Dhaka, (The Telegraph
): Dav Whatmore, Pakistan's new coach, spoke to The Telegraph for around half-an-hour on Tuesday afternoon.
The following are excerpts:
You're back as the coach of a national team after almost five years. What's it like?
I hadn't been away for long and it didn't take me much time to get back into groove...That I'd already spent a number of years as a national coach (twice in Sri Lanka, once in Bangladesh) helped.
So, no nerves at all?
(Grins) Well, I've got to admit there were some nerves, but the Pakistan Cricket Board (PCB) and the boys were very welcoming.
Was it a hard decision to make? Pakistan, after all, has seen a huge turnover of coaches...
The answer is short — no. Yes, teams aren't touring Pakistan at this point in time, but it has such a rich (cricketing) history...These are tough times, but Pakistan continues to 'host' matches, albeit overseas.
What did you tell yourself, a World Cup-winning coach, after signing the contract?
Felt relieved, for the post had been advertised back in September, and I took charge this month.
Has the family moved to Pakistan?
They remain in Australia (near Melbourne)...I stay in the Academy, in Lahore, which is a stone's throw away from the Gaddafi Stadium.
In India and Pakistan, the foreigner issue keeps cropping up. Did you follow what was being written/talked about in the Pakistani media?
I can safely say that 99 per cent of what I read about myself was absolute rubbish. Ninetynine per cent of it all was factually incorrect. It was naughty of the print media to write about things they couldn't back up with facts, like my having asked the PCB for absolute powers.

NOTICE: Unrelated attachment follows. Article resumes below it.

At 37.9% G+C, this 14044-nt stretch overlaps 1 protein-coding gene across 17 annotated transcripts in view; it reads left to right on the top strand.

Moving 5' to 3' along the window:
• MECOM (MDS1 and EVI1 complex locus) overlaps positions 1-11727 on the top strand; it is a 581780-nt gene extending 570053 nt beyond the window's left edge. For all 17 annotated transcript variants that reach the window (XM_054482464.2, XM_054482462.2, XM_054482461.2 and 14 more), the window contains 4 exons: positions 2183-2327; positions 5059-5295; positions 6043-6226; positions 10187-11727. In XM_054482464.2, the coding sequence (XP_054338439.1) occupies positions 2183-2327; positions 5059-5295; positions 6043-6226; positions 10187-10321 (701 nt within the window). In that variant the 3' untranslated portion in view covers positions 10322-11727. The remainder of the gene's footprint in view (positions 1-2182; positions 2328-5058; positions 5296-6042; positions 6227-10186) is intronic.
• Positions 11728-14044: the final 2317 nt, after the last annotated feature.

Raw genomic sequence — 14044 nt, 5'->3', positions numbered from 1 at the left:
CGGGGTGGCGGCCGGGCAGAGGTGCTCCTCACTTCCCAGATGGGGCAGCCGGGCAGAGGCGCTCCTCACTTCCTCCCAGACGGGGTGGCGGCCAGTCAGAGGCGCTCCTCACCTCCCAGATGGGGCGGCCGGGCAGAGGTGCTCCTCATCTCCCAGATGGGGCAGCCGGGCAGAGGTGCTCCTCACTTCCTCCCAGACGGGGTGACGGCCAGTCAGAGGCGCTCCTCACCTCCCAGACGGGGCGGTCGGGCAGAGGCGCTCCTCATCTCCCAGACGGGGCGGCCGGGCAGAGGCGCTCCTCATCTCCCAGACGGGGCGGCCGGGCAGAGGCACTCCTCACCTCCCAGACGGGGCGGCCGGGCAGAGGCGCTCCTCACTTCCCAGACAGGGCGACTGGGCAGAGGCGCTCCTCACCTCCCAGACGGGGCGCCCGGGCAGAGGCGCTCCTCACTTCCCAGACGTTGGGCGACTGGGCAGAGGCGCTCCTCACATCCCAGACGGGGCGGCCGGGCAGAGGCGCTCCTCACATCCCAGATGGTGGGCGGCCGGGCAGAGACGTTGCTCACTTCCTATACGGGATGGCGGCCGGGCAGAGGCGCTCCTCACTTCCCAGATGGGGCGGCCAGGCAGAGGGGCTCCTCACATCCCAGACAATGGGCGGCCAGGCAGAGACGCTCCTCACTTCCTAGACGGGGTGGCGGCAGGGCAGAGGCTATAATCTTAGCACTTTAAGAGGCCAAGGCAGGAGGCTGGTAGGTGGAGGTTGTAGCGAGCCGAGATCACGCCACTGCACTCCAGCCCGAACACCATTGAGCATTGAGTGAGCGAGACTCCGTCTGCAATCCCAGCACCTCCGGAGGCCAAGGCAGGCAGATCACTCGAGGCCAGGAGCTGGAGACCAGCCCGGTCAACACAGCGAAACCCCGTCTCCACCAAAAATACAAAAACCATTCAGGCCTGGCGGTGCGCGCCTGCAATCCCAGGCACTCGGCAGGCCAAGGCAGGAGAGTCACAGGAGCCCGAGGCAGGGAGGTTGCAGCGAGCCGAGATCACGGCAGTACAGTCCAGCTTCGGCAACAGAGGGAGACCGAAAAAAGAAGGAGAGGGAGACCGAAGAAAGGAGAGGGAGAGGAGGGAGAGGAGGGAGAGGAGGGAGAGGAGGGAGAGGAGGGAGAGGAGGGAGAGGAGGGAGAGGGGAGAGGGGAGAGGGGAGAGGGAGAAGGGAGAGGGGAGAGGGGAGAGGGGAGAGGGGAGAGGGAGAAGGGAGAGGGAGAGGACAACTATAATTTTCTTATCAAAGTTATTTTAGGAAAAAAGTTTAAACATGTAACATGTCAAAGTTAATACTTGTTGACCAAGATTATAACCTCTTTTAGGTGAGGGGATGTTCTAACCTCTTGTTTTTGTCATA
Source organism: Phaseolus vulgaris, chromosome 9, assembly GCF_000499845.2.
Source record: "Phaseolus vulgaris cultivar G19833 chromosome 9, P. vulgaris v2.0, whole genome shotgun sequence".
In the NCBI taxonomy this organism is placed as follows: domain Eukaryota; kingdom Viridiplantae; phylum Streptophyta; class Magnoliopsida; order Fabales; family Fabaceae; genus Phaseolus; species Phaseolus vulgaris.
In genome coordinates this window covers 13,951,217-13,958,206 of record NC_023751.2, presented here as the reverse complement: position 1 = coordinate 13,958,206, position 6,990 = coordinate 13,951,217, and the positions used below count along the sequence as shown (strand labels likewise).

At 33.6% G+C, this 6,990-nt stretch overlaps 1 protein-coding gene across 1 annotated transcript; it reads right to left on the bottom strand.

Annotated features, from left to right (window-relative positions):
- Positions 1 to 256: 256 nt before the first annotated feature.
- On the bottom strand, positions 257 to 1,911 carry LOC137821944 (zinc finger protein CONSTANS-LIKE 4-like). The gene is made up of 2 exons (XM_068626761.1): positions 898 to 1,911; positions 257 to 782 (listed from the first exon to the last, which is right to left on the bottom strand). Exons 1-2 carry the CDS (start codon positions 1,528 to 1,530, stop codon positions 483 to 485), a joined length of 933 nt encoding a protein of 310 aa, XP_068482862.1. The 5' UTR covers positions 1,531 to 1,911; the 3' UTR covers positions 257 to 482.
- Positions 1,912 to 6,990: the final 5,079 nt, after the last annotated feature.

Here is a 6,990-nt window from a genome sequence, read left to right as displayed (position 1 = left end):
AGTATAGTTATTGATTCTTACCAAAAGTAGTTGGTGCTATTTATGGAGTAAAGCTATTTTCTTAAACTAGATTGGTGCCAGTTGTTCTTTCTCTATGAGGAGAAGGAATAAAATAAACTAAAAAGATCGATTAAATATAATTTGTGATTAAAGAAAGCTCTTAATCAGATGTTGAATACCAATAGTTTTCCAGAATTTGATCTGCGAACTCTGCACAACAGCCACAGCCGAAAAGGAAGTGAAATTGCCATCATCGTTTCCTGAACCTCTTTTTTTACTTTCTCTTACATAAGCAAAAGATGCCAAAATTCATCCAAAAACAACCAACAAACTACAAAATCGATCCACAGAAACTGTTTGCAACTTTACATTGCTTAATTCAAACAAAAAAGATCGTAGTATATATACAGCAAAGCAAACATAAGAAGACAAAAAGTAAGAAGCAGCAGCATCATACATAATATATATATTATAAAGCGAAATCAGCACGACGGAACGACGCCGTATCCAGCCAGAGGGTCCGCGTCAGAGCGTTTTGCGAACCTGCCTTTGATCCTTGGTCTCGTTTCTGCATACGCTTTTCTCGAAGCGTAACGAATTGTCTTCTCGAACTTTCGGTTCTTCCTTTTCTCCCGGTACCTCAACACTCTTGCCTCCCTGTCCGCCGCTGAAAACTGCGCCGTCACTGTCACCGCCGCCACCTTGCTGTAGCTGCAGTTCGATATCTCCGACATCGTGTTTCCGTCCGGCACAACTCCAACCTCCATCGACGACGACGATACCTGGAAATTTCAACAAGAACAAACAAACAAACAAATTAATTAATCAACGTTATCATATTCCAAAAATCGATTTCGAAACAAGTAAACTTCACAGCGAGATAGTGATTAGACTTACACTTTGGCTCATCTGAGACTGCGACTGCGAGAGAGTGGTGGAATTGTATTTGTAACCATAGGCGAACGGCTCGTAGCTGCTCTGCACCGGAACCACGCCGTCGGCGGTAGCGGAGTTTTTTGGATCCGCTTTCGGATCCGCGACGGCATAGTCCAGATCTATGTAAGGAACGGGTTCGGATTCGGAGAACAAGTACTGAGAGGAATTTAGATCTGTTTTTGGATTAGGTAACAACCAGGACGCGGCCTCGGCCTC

Did you part with the Kolkata Knight Riders on an amicable note? Different versions have been doing the rounds. What actually happened?
I don't wish to get into that at this stage...I will, though, at some point in the future.
As Pakistan's coach, what's the biggest challenge?
Look, there are different goals...For the short-term, medium and long-term...I'm getting used to the boys, their level of skill...Identifying the areas we need to improve in...I'm also working very closely with the selection committee.
Are you part of the selection committee?
I was part of the meeting when the Asia Cup squad was picked. Whether that arrangement will stay or not, I can't say.
Have you been given sweeping powers?
I never demanded that I be given such powers and that's not the case either. You know me, I'm not the type to demand such things. I like to get things done amicably. That's the way I operate.
Where did you have your first closed-door meeting with the players?
In Karachi, over tea and biscuits...I was meeting a few for the first time...It's not that I gave a lecture...It was a happy 20-minute meeting...I gave an overview and said a few other things. As time goes on, we'll understand each other better.
No issues with the language and, thereby, the communication...
The cricketing language is the same everywhere.
There's nothing more important than the rapport between the captain and coach. What's it like with Misbah-ul Haq?
Exceptionally good...I'd heard he's an honest, hard-working cricketer and that's the way he is. We have an incredibly professional relationship.
Were there nerves before Pakistan's first match in the Asia Cup, against Bangladesh?
Yes, I must admit...Because everybody expected Pakistan to win, that pressure was there. Bangladesh have really improved from the time I was their coach.
Have you been surprised to learn that quite a few in the Indian camp have misgivings over Saeed Ajmal's action?
Not aware...But I did read the ICC's statement this morning.
In a new job, how do you relax?
I listen to music on the iPod...Read a bit.
The last one...You were India's U-19 coach when we won the colts' World Cup, under Virat Kohli, four years ago. Your take on the youngster?
Virat's a tremendous cricketer and I personally congratulated him for his 183 against Pakistan...I was on the other side, but I still enjoyed his innings...I told him it was a fantastic knock...I was initially a bit surprised when he got the vice-captaincy, but he's accepted that responsibility so well.